with the EU's main competitors and enable Community art markets
to compete more effectively for a greater slice of global business."
4.8 The Minister comments:
proposal makes no concession to UK concerns that the proposal
would damage the competitiveness of London's international art
market in relation to its main competitor New York
and other third country markets.
"As the compliance
cost assessment and regulatory appraisal show, the risk of introducing
the right into the UK loss of earnings among auctioneers
and dealers of up to £68 million per year and up to 5,000
jobs far outweighs any potential benefit to artists
at most, £9.6 million per year of which an estimated £2
million would go to British artists. Moreover, experience abroad
shows that the majority of artists would get little, if anything.
Royalties would go mainly to well known artists or, more likely,
to their heirs.
could set a precedent by giving artists a right to remuneration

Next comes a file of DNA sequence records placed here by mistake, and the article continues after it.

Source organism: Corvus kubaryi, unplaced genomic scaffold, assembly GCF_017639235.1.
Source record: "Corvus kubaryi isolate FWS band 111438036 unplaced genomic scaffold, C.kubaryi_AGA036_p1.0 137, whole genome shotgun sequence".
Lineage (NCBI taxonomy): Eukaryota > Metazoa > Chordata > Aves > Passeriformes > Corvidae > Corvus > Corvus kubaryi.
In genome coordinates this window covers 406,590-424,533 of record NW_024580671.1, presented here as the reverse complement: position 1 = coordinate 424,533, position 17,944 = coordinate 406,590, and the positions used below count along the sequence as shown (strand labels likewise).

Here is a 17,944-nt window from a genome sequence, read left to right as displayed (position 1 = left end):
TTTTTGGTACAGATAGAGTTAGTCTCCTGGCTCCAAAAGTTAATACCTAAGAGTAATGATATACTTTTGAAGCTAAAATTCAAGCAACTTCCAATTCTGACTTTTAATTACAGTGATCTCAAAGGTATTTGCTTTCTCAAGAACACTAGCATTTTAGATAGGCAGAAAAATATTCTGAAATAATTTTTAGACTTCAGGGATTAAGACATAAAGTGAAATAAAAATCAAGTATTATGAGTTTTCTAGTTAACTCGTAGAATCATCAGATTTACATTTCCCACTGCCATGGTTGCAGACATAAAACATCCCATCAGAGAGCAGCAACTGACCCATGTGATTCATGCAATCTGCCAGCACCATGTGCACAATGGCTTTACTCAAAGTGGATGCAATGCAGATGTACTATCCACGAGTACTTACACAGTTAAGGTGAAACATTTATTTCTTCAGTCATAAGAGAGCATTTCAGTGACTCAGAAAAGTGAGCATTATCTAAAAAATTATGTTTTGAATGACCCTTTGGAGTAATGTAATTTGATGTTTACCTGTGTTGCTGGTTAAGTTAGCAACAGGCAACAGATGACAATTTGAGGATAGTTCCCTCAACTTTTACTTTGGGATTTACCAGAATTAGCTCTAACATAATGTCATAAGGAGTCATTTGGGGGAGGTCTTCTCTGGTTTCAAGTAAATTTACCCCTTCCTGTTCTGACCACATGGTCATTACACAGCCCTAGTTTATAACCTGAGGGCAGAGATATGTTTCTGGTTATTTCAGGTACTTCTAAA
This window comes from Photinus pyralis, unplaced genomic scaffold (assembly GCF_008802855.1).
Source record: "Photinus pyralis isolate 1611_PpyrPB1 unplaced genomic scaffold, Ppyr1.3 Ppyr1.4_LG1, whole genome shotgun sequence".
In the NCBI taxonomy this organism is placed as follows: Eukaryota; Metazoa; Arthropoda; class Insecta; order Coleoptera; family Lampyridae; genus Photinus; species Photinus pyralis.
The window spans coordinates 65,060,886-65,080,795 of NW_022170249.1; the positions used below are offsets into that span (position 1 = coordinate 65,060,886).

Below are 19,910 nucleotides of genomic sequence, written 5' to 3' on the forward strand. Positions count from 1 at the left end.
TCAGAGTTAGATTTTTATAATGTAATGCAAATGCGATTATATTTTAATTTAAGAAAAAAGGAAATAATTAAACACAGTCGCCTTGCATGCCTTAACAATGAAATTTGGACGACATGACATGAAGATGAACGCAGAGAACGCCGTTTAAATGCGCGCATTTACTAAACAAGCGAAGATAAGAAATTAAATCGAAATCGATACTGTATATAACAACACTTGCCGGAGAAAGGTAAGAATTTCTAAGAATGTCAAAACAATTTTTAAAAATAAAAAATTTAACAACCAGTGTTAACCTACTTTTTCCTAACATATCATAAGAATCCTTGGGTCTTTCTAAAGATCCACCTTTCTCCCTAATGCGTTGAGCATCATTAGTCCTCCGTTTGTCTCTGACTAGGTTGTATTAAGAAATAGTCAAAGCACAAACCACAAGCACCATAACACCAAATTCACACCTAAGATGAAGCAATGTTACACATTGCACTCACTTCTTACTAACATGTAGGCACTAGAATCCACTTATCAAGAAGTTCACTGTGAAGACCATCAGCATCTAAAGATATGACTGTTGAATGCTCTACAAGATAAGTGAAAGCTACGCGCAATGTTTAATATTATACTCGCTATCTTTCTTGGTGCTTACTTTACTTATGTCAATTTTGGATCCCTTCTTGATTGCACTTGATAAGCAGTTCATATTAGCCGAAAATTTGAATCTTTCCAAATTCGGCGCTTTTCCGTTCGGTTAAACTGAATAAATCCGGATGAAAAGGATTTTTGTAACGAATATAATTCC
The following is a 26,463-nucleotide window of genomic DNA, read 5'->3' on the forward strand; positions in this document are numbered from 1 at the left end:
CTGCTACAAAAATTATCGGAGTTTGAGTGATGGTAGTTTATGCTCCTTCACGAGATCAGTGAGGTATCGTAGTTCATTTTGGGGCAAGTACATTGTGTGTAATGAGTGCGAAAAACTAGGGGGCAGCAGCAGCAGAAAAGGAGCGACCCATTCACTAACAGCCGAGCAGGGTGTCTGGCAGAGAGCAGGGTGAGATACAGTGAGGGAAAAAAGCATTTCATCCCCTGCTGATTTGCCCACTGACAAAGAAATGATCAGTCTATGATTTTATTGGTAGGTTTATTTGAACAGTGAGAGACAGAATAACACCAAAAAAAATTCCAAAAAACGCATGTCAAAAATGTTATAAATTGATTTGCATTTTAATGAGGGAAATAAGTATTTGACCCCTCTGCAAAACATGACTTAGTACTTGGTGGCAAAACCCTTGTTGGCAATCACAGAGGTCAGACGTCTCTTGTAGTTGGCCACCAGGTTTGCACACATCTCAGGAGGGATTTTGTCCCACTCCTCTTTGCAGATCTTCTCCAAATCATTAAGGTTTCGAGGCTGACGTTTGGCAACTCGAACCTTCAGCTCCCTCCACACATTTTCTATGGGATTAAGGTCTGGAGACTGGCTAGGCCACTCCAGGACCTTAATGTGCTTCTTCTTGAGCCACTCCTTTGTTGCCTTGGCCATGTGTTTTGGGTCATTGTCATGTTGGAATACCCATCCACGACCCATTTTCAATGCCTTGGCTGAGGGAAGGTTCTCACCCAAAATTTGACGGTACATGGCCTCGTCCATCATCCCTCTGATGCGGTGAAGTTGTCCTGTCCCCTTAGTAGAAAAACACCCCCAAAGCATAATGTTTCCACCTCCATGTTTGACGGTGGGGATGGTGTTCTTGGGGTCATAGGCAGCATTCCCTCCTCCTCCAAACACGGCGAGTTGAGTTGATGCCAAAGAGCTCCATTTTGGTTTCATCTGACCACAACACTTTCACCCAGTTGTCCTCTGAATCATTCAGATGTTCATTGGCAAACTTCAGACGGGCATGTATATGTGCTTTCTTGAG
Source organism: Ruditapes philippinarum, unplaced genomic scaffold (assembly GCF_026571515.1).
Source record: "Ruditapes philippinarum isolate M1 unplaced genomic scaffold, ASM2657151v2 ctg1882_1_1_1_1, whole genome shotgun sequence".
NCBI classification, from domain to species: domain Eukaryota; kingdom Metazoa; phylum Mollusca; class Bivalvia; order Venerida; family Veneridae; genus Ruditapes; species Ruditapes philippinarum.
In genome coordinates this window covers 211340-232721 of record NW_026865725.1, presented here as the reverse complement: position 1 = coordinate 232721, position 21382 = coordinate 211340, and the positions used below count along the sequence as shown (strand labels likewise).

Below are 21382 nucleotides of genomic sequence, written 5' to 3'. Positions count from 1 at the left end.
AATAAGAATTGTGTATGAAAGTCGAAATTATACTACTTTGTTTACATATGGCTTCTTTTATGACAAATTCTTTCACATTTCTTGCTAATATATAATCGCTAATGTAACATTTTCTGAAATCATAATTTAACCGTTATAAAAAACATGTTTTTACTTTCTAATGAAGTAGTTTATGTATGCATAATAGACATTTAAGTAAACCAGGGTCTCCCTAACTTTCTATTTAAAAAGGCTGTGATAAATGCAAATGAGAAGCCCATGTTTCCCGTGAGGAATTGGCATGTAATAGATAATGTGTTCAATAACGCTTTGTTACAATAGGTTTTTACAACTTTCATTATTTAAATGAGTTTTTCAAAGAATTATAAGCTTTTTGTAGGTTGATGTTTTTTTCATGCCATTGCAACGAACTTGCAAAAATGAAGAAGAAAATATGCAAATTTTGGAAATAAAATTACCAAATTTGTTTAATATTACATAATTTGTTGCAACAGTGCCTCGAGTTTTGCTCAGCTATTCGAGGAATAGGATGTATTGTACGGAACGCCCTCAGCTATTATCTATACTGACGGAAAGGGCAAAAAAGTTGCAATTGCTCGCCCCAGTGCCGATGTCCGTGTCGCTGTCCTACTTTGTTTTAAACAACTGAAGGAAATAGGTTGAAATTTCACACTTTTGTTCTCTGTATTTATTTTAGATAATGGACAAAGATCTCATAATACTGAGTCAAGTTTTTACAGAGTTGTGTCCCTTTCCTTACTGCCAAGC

of a kind not available to other intellectual property rights
holders, and could lead to demands for equitable treatment from
creators of other 'goods' which are traded on the secondhand market..."
damaging international competitiveness would disappear, of course,
were the resale right to become obligatory at international level
(new recital 5a). However, the main international copyright
convention the Berne Convention permits contracting
parties (including the UK's main competitor, the United States)
to decide for themselves whether to introduce the right. The proposal,
however, would remove from the UK that freedom of choice.
Parliament recognised the need to maintain international competitiveness.
In doing so, it adopted amendments (rejected by the Commission)
which introduce new price bands and lower royalty rates which
would apply, not to the selling price, but to any profit made
by the vendor. This is not only more equitable (vendors would
not have to pay royalties when they make a loss on a sale), but
would reduce, though not eliminate, the risk of sales switching
to third countries.
"It is unfortunate
that the Commission's original proposal, and now the amended one,
is not accompanied by a fiche d'impact estimating the potential
costs and benefits. This puts Member States in the position of
not knowing what the effect of the proposal is likely to be on
Community art markets and on EU artists. A review of the operation
of the Directive by 1 January 2004 (Article 10) would come too